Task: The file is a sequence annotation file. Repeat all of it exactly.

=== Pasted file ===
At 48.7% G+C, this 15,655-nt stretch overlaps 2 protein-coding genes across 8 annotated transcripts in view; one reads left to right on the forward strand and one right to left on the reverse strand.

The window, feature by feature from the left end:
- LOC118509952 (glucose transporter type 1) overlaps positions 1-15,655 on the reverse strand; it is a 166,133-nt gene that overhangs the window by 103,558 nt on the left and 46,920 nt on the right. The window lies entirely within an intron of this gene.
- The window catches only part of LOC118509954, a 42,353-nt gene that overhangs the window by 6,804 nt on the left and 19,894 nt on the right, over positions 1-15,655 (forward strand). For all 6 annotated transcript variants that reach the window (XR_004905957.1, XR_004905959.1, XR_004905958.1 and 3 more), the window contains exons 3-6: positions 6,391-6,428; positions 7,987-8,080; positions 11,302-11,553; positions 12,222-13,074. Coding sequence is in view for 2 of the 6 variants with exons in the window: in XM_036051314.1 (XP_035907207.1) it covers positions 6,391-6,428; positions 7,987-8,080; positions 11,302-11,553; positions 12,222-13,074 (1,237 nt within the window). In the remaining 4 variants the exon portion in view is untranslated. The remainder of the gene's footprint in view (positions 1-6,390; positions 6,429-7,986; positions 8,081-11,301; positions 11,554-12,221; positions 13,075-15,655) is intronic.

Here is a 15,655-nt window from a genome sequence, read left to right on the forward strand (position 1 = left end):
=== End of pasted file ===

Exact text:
At 48.7% G+C, this 15,655-nt stretch overlaps 2 protein-coding genes across 8 annotated transcripts in view; one reads left to right on the forward strand and one right to left on the reverse strand.

The window, feature by feature from the left end:
- LOC118509952 (glucose transporter type 1) overlaps positions 1-15,655 on the reverse strand; it is a 166,133-nt gene that overhangs the window by 103,558 nt on the left and 46,920 nt on the right. The window lies entirely within an intron of this gene.
- The window catches only part of LOC118509954, a 42,353-nt gene that overhangs the window by 6,804 nt on the left and 19,894 nt on the right, over positions 1-15,655 (forward strand). For all 6 annotated transcript variants that reach the window (XR_004905957.1, XR_004905959.1, XR_004905958.1 and 3 more), the window contains exons 3-6: positions 6,391-6,428; positions 7,987-8,080; positions 11,302-11,553; positions 12,222-13,074. Coding sequence is in view for 2 of the 6 variants with exons in the window: in XM_036051314.1 (XP_035907207.1) it covers positions 6,391-6,428; positions 7,987-8,080; positions 11,302-11,553; positions 12,222-13,074 (1,237 nt within the window). In the remaining 4 variants the exon portion in view is untranslated. The remainder of the gene's footprint in view (positions 1-6,390; positions 6,429-7,986; positions 8,081-11,301; positions 11,554-12,221; positions 13,075-15,655) is intronic.

Here is a 15,655-nt window from a genome sequence, read left to right on the forward strand (position 1 = left end):